London: 1936. First Edition. Softcover. Very good. 5.25 x 8 inches,  pp, original stapled wrappers. Old creases from folding, ink stamp of collector Theodora Duncan on last page. Photo of bust of Lawrence followed by details of the music, hymns, and prayers in the service, which included an address by Viscount Halifax, Chancellor of Oxford University (not printed here) and concluded with Reville sounded by trumpeters of the Royal Air Force. O'Brien E093.
List 5: Lawrence of Arabia
Privately Printed, . First Edition. Hardcover. Good. 6 x 8.25 inches, bound in plain (unlettered) gray cloth. pp 198,  (corrections) + map. Cloth has light staining, occasional comments on the text written in the margins (in English). O'Brien [E248]: "Limited to about 250 copies." A critical study, singled out by Lawrence scholar Jeremy Wilson as one of the better biographies.
New York: Roy Publishers, 1964. Hardcover. Fine in a fine dust jacket. Reprint (first published in 1960). 139 pp. Fine copy. A volume in the Famous Childhood series "designed to make the idea of greatness credible to young people." Recounts Lawrence's early excursions in Europe and his first visit to Syria. O'Brien E228.
Oxford: J. Thornton & Son, 1937. First Edition. Softcover. Very good. First issue (O'Brien E117). 23 pp, with frontis photo of the memorial plaque with bust of Lawrence. Wrapper are lightly edgeworn; bookplate of Lawrence scholar J.M. Wilson. Account of the ceremonial unveiling of the Lawrence memorial, including the text of opening remarks from H.M. Lodge (President of the Old Oxford Citizens' Society) followed by Churchill's speech.
London: Jonathan Cape, 1924. First Edition. Hardcover. Fine in a very good dust jacket. 12mo, 158 pp. Yellow cloth spine with paper label, green paper-covered boards. A fine copy inscribed on the front free endpaper from Lawrences's friend J.G. Wilson (bookseller and proprietor of J.& E. Bumpus Ltd) to journalist H.D. Ziman, dated 26 July 1933. Dust jacket has internal repairs--including to two horizontal tears to the spine that are visible externally--but is clean and complete. Lawrence's only translation of a French book. According to the introduction to the Castle Hill Press edition, Lawrence knew little about Corbeau. The text was suggested by Jonathan Cape, after he wrote to them: 'If you, as a publisher, ever have anything in French which needs translating (for a fee!) please give me a chance at it. I've plenty [of] leisure in the Army, and my French is good, and turning it into English is a pleasure to me: also the cash would be welcome, however little it was." O'Brien A094.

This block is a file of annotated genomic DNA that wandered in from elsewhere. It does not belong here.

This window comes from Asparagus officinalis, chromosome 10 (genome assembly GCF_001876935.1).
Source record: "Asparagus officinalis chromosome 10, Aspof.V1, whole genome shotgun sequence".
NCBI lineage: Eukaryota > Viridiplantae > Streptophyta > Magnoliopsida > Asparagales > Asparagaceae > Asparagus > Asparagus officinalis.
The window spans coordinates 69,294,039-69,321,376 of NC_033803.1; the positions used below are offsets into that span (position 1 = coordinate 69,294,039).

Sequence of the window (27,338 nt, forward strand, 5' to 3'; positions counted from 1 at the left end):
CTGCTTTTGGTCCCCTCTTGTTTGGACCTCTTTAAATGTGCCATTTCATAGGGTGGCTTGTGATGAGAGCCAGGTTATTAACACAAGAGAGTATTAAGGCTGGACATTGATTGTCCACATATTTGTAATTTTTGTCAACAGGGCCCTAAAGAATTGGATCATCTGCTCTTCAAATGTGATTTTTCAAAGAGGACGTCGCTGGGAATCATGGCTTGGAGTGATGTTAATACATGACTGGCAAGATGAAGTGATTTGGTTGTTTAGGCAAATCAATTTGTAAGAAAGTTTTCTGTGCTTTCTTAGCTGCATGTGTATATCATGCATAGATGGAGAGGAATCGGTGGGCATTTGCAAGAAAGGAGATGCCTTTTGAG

Amsterdam: Amsterdam Boek, 1974. First Dutch Edition. Softcover. Very good. 7 x 10.5 inches,  pp, illustrated wrappers. Clean and sound, with moderate handling wear, "Toppers in Strip" (series title) sticker affixed to front wrapper. Colorful comic book version of Lawrence's exploits in the Arab Revolt. Text in Dutch. O'Brien E282c.
Cambridge: Peter Davies, 1935. First Edition. Hardcover. Very good in a very good dust jacket. 5 x 7.75 inches, 192 pp, with 5 maps, bibliographical note, index of personal names, frontis photo of Lawrence (as "Airman T.E. Shaw") in 1929. Book has a mild spine slant, dust jacket lightly edgeworn, with some tiny chips to the spine ends. The first of many Lawrence biographies claiming to be dispassionate and unclouded by the "influence of Lawrence's magnetic friendship," but nonetheless highly laudatory of its subject. O'Brien E079.
London and New York: John Lane The Bodley Head and Dodd, Mead, 1924. Hardcover. Near Fine in a near fine dust jacket. First illustrated edition, and the first to include Lawrence's Introduction. 8vo, pp. xviii, 279, with 28 lovely full-page plates and additional illustrations in the text. Publisher's black cloth illustrated in gilt and orange. Very slight rubbing to boards, else fine. In the original dust jacket, with illustration matching front board. Price-clipped, one tiny chip to head of spine. A much-admired collection of fantastic tales first published in 1888. In the new introduction written for this edition, Lawrence praises the merits of the British Museum reading room (which Garnett supervised, before becoming Keeper of Printed Books) before moving on to the work itself, of which he writes, "It wants no learning to enjoy the Twilight of the Gods; but the more learning you have, the more odd corners and hidden delights you will find in it." O'Brien A090.